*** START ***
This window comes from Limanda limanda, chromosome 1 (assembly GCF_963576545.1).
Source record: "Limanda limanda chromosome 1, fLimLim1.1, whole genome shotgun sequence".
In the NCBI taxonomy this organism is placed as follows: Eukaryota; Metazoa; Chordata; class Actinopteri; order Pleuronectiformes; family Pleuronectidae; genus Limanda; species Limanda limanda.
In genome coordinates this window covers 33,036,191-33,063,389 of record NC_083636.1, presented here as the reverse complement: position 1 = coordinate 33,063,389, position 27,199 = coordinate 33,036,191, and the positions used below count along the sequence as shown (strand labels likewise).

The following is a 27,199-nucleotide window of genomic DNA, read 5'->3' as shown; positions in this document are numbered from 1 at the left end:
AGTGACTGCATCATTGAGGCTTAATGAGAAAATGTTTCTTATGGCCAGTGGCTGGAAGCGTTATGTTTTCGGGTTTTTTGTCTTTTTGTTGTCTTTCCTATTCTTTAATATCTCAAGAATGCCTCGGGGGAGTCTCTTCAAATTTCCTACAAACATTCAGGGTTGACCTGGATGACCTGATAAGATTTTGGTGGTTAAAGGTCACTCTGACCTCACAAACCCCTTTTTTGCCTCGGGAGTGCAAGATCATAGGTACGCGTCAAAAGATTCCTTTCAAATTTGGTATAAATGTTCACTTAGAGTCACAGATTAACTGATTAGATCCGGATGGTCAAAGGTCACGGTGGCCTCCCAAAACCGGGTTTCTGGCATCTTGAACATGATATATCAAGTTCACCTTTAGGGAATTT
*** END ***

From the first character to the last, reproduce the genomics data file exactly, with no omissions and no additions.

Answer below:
This window comes from Limanda limanda, chromosome 1 (assembly GCF_963576545.1).
Source record: "Limanda limanda chromosome 1, fLimLim1.1, whole genome shotgun sequence".
In the NCBI taxonomy this organism is placed as follows: Eukaryota; Metazoa; Chordata; class Actinopteri; order Pleuronectiformes; family Pleuronectidae; genus Limanda; species Limanda limanda.
In genome coordinates this window covers 33,036,191-33,063,389 of record NC_083636.1, presented here as the reverse complement: position 1 = coordinate 33,063,389, position 27,199 = coordinate 33,036,191, and the positions used below count along the sequence as shown (strand labels likewise).

The following is a 27,199-nucleotide window of genomic DNA, read 5'->3' as shown; positions in this document are numbered from 1 at the left end:
AGTGACTGCATCATTGAGGCTTAATGAGAAAATGTTTCTTATGGCCAGTGGCTGGAAGCGTTATGTTTTCGGGTTTTTTGTCTTTTTGTTGTCTTTCCTATTCTTTAATATCTCAAGAATGCCTCGGGGGAGTCTCTTCAAATTTCCTACAAACATTCAGGGTTGACCTGGATGACCTGATAAGATTTTGGTGGTTAAAGGTCACTCTGACCTCACAAACCCCTTTTTTGCCTCGGGAGTGCAAGATCATAGGTACGCGTCAAAAGATTCCTTTCAAATTTGGTATAAATGTTCACTTAGAGTCACAGATTAACTGATTAGATCCGGATGGTCAAAGGTCACGGTGGCCTCCCAAAACCGGGTTTCTGGCATCTTGAACATGATATATCAAGTTCACCTTTAGGGAATTT